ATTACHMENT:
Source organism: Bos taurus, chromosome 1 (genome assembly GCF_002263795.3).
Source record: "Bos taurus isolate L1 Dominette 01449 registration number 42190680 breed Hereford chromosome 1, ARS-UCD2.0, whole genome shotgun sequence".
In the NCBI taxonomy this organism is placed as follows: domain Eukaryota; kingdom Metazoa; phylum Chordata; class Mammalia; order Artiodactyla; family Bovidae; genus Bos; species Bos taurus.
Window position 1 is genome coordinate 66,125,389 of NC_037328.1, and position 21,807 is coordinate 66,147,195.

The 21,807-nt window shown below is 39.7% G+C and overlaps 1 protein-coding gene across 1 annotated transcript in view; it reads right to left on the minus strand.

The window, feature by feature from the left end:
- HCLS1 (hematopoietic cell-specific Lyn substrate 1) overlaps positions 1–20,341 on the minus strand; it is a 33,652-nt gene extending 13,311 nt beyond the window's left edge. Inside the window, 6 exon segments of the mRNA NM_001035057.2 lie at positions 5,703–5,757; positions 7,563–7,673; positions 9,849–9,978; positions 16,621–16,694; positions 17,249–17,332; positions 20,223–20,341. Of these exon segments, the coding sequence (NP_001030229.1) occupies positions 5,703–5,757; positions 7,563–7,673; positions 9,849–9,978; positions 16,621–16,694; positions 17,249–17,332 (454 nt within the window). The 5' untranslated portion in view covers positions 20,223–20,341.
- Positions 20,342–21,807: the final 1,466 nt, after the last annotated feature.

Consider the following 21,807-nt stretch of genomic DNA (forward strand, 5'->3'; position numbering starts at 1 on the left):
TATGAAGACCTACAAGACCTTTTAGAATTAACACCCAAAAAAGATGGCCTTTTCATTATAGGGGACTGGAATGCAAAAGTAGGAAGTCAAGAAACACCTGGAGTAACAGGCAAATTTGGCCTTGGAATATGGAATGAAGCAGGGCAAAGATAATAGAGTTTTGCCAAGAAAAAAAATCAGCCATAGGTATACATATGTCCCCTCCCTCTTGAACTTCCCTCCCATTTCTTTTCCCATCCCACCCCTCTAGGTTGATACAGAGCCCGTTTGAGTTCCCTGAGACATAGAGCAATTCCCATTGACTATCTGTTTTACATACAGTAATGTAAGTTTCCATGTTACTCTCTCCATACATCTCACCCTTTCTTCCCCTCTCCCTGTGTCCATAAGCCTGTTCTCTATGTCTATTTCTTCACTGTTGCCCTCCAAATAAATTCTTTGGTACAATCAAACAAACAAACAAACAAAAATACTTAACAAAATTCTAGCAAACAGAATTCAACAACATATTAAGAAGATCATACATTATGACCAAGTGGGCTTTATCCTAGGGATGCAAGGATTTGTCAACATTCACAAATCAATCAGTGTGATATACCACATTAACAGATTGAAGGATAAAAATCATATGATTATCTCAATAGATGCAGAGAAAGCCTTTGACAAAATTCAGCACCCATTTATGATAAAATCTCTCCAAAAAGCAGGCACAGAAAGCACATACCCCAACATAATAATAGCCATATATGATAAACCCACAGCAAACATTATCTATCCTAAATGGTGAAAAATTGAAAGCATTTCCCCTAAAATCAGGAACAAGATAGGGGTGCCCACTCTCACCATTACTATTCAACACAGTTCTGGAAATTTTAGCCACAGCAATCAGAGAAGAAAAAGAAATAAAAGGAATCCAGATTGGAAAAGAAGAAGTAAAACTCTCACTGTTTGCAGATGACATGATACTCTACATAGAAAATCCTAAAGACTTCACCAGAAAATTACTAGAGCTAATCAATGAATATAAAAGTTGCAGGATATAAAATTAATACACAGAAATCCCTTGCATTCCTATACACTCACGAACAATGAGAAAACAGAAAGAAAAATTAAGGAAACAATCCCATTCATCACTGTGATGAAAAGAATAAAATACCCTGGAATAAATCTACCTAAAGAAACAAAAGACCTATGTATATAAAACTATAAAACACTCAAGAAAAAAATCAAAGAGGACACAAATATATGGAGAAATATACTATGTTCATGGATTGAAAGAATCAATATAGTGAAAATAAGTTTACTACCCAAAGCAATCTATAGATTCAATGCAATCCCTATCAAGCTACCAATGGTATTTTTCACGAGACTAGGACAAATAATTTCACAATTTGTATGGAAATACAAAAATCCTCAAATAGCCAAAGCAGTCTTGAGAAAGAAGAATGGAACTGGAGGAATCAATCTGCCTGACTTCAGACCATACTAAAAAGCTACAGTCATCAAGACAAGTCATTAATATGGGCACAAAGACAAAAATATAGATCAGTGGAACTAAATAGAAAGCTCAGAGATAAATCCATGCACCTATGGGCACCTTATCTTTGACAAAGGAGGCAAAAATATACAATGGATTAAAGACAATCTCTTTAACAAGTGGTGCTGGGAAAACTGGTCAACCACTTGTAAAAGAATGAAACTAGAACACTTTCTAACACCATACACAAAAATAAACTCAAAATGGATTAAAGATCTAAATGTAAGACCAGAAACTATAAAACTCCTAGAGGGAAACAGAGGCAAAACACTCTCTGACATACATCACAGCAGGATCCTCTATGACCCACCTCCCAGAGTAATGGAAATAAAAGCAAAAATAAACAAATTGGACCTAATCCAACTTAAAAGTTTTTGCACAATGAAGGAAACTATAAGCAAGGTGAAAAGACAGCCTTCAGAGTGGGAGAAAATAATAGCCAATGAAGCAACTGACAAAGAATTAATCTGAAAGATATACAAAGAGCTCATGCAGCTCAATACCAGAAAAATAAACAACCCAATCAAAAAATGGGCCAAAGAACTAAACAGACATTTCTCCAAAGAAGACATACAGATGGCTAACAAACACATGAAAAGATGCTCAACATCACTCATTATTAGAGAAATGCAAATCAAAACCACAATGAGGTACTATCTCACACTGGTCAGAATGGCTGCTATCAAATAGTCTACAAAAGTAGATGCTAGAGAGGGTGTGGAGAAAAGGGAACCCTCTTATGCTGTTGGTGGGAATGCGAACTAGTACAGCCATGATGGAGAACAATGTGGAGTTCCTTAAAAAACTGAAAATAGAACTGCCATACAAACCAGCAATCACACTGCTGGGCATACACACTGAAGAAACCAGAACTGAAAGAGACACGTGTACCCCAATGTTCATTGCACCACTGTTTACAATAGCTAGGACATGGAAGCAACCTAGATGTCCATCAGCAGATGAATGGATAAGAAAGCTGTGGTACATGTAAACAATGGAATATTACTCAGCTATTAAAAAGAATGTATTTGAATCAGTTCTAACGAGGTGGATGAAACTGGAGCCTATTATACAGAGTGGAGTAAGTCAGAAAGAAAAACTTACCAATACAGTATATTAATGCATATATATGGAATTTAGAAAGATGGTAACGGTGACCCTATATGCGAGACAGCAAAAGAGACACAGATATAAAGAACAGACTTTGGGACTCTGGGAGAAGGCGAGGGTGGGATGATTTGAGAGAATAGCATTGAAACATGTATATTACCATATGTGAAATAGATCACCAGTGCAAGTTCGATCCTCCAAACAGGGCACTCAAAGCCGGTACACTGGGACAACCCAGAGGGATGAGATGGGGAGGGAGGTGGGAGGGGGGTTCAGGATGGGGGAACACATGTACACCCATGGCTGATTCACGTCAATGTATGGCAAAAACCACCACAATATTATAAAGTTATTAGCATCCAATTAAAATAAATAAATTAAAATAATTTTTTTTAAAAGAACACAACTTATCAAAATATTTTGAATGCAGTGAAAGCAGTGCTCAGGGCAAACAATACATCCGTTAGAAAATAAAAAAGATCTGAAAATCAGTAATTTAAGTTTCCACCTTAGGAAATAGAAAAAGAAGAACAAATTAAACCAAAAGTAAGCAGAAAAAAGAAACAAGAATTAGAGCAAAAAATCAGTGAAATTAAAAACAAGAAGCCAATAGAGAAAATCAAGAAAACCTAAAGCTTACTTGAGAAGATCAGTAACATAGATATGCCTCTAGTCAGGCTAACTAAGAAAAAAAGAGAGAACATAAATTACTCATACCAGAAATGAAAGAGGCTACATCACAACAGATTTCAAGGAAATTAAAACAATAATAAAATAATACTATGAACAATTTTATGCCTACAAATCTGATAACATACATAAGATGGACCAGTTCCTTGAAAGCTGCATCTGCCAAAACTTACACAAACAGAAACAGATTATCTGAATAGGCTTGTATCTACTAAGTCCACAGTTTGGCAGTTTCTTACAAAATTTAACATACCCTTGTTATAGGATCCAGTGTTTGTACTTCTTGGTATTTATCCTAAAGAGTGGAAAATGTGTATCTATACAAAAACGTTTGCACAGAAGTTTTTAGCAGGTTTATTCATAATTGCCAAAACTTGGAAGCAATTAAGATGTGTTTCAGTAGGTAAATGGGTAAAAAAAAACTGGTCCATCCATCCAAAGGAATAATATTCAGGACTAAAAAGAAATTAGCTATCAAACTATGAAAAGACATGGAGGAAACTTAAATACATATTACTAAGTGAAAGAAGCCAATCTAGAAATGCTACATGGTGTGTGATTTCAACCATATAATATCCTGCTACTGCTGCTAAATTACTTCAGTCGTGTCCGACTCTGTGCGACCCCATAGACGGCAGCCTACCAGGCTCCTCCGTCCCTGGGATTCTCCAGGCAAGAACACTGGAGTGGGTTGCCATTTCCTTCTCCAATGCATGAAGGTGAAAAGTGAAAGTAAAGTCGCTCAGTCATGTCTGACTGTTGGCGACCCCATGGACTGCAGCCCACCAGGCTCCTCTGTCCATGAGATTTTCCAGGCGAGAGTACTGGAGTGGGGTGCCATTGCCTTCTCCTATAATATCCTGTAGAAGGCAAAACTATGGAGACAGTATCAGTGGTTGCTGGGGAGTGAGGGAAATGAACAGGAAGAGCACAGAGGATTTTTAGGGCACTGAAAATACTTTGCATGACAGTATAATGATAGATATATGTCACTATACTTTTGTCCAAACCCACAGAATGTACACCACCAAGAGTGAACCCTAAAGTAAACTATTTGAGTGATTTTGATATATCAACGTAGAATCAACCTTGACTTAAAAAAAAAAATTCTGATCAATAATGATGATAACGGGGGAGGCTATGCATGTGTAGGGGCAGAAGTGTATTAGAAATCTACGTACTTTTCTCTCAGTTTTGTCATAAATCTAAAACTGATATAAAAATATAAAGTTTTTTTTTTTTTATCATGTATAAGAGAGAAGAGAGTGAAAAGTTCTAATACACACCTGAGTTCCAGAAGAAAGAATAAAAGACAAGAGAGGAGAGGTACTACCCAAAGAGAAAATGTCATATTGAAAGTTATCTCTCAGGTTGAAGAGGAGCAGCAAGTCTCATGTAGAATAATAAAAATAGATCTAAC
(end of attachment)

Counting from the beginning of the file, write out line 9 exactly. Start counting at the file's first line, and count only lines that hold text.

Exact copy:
Consider the following 21,807-nt stretch of genomic DNA (forward strand, 5'->3'; position numbering starts at 1 on the left):